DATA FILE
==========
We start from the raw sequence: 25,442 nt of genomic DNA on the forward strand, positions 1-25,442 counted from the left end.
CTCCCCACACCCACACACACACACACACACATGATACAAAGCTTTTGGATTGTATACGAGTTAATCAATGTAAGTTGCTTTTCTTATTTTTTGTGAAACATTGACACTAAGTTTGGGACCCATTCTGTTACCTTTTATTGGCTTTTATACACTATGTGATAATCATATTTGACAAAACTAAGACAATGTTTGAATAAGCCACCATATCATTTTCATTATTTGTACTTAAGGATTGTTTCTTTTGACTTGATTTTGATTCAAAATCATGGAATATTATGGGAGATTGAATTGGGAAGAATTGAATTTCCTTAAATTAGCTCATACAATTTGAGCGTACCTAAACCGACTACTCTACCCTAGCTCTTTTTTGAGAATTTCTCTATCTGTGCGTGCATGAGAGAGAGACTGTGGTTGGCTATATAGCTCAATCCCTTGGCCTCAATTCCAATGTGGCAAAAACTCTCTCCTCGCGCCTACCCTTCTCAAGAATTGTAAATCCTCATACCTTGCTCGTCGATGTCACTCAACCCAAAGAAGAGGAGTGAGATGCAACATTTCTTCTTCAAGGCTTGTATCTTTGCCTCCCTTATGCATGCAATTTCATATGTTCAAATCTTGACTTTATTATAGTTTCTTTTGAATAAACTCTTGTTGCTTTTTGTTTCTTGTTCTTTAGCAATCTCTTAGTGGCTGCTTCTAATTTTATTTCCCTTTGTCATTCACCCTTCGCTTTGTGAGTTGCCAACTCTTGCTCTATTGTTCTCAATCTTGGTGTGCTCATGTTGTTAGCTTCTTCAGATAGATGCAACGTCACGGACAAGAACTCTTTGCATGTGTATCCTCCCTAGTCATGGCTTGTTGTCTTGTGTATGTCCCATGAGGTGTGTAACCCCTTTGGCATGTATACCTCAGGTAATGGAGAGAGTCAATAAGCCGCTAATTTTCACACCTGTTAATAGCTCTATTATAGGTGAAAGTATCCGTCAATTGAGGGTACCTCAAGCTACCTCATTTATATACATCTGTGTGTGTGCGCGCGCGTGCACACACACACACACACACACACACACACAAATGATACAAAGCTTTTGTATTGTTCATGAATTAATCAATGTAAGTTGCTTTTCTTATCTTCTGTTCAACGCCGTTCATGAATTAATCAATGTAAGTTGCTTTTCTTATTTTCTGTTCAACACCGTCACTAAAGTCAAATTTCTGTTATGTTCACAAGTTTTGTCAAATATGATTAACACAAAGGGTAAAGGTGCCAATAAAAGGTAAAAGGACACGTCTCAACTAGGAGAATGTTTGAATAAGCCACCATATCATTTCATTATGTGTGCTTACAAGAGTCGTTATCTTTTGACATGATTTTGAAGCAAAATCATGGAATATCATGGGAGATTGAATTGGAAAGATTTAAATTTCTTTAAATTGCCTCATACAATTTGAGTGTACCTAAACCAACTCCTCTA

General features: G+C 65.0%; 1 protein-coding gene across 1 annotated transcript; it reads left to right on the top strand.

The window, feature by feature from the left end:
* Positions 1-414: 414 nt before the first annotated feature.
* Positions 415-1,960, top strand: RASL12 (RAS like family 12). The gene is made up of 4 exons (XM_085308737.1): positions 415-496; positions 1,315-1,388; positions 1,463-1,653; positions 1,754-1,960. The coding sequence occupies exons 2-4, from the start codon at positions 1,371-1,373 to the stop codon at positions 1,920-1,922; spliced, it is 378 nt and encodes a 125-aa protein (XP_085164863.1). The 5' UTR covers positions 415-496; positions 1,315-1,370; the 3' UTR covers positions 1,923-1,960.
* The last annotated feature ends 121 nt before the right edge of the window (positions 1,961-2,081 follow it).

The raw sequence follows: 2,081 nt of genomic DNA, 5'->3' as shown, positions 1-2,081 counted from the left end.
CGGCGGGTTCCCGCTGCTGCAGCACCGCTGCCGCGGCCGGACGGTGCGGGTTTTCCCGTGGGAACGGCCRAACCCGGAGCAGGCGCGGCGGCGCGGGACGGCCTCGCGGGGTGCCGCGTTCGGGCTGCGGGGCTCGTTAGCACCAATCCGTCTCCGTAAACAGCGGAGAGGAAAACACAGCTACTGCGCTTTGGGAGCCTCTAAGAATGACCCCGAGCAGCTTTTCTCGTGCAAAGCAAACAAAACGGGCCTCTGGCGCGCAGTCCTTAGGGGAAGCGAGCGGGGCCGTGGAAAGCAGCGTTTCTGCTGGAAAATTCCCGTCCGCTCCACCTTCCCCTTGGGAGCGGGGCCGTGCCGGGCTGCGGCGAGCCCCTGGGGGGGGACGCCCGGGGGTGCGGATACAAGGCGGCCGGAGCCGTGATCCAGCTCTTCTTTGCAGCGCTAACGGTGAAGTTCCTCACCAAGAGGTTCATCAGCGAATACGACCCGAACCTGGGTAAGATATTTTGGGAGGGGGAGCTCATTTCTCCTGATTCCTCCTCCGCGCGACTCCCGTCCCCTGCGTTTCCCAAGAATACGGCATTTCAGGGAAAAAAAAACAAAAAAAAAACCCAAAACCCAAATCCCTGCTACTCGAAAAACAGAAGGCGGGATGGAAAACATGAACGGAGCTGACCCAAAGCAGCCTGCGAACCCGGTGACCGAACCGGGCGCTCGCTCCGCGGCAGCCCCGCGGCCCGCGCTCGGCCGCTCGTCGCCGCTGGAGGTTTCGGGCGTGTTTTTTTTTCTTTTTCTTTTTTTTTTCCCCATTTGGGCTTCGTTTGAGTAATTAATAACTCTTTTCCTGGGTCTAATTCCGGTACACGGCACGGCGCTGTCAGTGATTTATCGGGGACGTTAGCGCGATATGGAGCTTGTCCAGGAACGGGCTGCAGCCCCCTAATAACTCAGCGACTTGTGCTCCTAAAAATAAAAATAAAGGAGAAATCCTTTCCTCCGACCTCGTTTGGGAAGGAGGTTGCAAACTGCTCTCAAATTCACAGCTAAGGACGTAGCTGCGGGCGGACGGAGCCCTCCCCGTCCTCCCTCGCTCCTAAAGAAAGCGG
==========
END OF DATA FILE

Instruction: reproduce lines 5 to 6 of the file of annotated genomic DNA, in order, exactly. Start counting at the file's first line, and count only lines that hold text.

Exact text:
* Positions 1-414: 414 nt before the first annotated feature.
* Positions 415-1,960, top strand: RASL12 (RAS like family 12). The gene is made up of 4 exons (XM_085308737.1): positions 415-496; positions 1,315-1,388; positions 1,463-1,653; positions 1,754-1,960. The coding sequence occupies exons 2-4, from the start codon at positions 1,371-1,373 to the stop codon at positions 1,920-1,922; spliced, it is 378 nt and encodes a 125-aa protein (XP_085164863.1). The 5' UTR covers positions 415-496; positions 1,315-1,370; the 3' UTR covers positions 1,923-1,960.